A company should have backup files of anything important and pertinent to their business. Any data and files that are stored on their computer should be backed up. I would suggest a full backup which includes all files whether they have been changed or not. I would have 8 datasets which includes User Acquisition Costs, Abandoned Carts, Visitor Value, Lifetime Value, Traffic, Lead Source ROI, Purchase Funnel and Percentage of Mobile Visits. I would use a File History back up. Before you start using File History to back up your files, you need to first select where your backups are saved. You can select an externally connected drive, such as a USB drive, or you can save to a drive on a network. There are other choices, but these two provide the best options to help protect your files against a crash or other PC problems. File History only backs up copies of files that are in the Documents, Music, Pictures, Videos, and Desktop folders and the OneDrive files available offline on your PC.
If you have files or folders elsewhere that you want backed up, you can add them to one of these folders. The data should be taken offsite every night. Data backup is extremely critical to the survival of your business. There are numerous potential hazards that threaten your data. Equipment failures, crashes, theft, fire and flood are just a few examples of the dangers. Your company needs a solid plan in place to assure that all of your important data is retrievable. If a crash occurs, you can such utilities as fdisk, dinit, chkfsys, and spatch to detect and repair any damage that happened to files that were open for writing at the time of the crash. In many cases, you can completely restore the filesystem. Sometimes the damage may be more severe. For example, it’s possible that a hard disk will develop a bad block in the middle of a file, or worse, in the middle of a directory or some other critical block. Again, the utilities provided can help you determine the extent of such damage.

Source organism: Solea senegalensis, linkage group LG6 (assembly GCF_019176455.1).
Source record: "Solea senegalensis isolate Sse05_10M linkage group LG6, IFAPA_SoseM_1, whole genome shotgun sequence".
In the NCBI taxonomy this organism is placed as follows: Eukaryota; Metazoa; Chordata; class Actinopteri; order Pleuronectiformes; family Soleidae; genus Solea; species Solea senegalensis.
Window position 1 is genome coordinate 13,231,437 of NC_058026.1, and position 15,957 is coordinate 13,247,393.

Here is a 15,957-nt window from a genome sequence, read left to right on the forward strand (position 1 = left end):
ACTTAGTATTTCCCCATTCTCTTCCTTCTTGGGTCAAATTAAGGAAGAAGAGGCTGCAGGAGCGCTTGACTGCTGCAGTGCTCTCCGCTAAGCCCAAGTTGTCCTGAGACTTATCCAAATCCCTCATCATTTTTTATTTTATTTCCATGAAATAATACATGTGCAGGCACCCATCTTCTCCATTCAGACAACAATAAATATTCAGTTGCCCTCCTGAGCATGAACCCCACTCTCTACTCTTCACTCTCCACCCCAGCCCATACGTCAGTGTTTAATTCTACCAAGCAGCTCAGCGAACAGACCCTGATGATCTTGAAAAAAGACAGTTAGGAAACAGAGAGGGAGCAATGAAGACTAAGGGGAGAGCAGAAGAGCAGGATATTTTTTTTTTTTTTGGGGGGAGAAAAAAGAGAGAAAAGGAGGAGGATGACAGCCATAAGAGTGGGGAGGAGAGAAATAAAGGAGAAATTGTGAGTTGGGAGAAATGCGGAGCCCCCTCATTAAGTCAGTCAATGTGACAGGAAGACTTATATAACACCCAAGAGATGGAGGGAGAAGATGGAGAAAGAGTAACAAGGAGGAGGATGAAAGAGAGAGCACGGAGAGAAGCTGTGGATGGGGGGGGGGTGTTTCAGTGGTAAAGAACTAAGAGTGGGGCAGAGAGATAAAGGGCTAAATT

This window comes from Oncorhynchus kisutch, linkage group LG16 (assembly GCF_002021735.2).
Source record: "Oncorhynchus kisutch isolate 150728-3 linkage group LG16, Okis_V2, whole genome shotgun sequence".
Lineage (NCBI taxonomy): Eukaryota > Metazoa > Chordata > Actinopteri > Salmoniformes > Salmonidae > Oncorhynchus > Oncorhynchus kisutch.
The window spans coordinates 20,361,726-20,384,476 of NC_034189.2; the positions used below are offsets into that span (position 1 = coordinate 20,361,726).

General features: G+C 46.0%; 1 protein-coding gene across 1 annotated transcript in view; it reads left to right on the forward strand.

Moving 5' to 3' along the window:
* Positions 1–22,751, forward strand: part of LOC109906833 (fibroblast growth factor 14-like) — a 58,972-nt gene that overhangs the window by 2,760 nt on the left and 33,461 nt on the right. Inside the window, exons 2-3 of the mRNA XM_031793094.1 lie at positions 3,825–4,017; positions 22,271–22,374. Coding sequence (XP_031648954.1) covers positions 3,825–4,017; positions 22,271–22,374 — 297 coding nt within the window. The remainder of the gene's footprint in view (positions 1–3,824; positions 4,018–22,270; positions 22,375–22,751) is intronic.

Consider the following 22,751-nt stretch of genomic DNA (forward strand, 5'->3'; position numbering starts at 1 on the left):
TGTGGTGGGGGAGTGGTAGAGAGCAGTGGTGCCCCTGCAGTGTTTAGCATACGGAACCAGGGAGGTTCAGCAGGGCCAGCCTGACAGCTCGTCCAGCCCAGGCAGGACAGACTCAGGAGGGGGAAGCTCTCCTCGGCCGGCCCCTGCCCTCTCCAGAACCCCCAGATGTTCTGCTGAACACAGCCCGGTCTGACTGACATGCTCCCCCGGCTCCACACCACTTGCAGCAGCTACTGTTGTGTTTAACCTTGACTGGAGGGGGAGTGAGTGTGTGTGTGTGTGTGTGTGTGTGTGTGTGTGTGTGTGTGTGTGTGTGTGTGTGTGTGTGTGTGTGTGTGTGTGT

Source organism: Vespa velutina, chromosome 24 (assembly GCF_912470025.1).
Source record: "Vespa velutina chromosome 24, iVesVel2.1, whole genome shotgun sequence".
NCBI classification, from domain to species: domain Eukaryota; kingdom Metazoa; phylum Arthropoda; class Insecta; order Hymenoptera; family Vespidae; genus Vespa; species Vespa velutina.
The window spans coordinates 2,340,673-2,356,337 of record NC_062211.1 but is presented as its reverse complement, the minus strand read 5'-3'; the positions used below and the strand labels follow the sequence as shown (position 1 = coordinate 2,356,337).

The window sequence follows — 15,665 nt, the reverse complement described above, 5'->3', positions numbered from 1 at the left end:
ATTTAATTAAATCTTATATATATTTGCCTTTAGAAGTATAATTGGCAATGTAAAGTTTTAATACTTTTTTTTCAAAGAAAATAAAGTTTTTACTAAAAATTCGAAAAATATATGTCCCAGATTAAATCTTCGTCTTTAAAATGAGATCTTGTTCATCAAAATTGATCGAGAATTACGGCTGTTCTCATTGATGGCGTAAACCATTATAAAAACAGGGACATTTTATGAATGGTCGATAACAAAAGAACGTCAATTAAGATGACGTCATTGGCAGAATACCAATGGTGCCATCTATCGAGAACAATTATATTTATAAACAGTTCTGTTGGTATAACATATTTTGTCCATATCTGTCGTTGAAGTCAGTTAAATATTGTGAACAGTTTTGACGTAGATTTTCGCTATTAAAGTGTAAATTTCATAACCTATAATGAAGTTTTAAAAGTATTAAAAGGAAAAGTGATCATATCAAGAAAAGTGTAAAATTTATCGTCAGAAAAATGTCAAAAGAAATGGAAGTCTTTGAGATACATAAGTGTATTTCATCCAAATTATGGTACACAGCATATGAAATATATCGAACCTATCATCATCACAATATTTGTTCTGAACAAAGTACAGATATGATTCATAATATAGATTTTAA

You can often rebuild the filesystem in such a way as to avoid the damaged areas. In this case, some data will be lost, but with some effort, you can recover a large portion of the affected data. When backing up your data, you need to decide whether to back up each file and directory separately, or in an archive with a collection of other files. You also need to decide whether or not to compress your data to reduce the storage requirements for your backups. The time lost to compression and decompression may be offset to a degree by the reduced time it takes to write or read the compressed data to media or to transfer it through a network.
To reduce the expense of compression, you may choose to compress the backup copies of your data as a background task after the data has been copied, possibly days or weeks after to reduce the storage requirements of older backups while keeping newer backups as accessible as possible. You should back up often enough so that you can recover data that’s still current or can be made current with minimal work. In a software development group, this may range from a day to a week. Each day of out-of-date backup will generally cost you a day of redevelopment. If you’re saving financial or point-of-sale data, then daily or even twice-daily backups are common. It’s a good idea to maintain off-site storage.